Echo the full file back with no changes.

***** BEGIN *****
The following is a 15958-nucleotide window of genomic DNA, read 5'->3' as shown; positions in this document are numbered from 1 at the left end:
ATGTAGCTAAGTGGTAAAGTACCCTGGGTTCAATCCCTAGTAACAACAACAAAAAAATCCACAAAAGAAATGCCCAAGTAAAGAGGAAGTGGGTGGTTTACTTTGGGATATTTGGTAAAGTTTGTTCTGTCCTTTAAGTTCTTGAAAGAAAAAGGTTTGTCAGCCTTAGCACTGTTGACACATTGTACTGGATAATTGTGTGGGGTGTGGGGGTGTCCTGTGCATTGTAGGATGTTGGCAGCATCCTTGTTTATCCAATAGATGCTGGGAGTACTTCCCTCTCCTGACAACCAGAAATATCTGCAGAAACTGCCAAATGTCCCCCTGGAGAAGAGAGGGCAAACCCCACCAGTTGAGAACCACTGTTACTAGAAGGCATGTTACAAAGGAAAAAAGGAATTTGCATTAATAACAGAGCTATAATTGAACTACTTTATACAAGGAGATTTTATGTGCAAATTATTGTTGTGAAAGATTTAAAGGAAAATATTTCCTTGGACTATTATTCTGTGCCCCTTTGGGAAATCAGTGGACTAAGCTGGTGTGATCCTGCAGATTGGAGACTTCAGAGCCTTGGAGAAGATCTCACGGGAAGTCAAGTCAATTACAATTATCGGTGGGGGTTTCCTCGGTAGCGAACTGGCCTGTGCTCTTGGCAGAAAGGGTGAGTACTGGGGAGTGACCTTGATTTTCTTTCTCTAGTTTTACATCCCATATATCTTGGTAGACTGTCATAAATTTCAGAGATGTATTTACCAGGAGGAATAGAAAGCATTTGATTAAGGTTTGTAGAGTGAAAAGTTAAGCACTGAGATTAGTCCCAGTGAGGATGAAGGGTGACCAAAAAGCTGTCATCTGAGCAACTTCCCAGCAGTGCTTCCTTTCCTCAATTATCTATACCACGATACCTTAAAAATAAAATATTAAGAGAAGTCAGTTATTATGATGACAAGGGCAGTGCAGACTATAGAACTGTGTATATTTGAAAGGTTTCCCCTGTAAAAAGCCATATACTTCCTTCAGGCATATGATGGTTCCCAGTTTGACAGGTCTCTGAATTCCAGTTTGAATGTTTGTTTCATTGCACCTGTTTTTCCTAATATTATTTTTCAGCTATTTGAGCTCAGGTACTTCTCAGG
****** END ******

The following is a 15958-nucleotide window of genomic DNA, read 5'->3' as shown; positions in this document are numbered from 1 at the left end:
ATGTAGCTAAGTGGTAAAGTACCCTGGGTTCAATCCCTAGTAACAACAACAAAAAAATCCACAAAAGAAATGCCCAAGTAAAGAGGAAGTGGGTGGTTTACTTTGGGATATTTGGTAAAGTTTGTTCTGTCCTTTAAGTTCTTGAAAGAAAAAGGTTTGTCAGCCTTAGCACTGTTGACACATTGTACTGGATAATTGTGTGGGGTGTGGGGGTGTCCTGTGCATTGTAGGATGTTGGCAGCATCCTTGTTTATCCAATAGATGCTGGGAGTACTTCCCTCTCCTGACAACCAGAAATATCTGCAGAAACTGCCAAATGTCCCCCTGGAGAAGAGAGGGCAAACCCCACCAGTTGAGAACCACTGTTACTAGAAGGCATGTTACAAAGGAAAAAAGGAATTTGCATTAATAACAGAGCTATAATTGAACTACTTTATACAAGGAGATTTTATGTGCAAATTATTGTTGTGAAAGATTTAAAGGAAAATATTTCCTTGGACTATTATTCTGTGCCCCTTTGGGAAATCAGTGGACTAAGCTGGTGTGATCCTGCAGATTGGAGACTTCAGAGCCTTGGAGAAGATCTCACGGGAAGTCAAGTCAATTACAATTATCGGTGGGGGTTTCCTCGGTAGCGAACTGGCCTGTGCTCTTGGCAGAAAGGGTGAGTACTGGGGAGTGACCTTGATTTTCTTTCTCTAGTTTTACATCCCATATATCTTGGTAGACTGTCATAAATTTCAGAGATGTATTTACCAGGAGGAATAGAAAGCATTTGATTAAGGTTTGTAGAGTGAAAAGTTAAGCACTGAGATTAGTCCCAGTGAGGATGAAGGGTGACCAAAAAGCTGTCATCTGAGCAACTTCCCAGCAGTGCTTCCTTTCCTCAATTATCTATACCACGATACCTTAAAAATAAAATATTAAGAGAAGTCAGTTATTATGATGACAAGGGCAGTGCAGACTATAGAACTGTGTATATTTGAAAGGTTTCCCCTGTAAAAAGCCATATACTTCCTTCAGGCATATGATGGTTCCCAGTTTGACAGGTCTCTGAATTCCAGTTTGAATGTTTGTTTCATTGCACCTGTTTTTCCTAATATTATTTTTCAGCTATTTGAGCTCAGGTACTTCTCAGG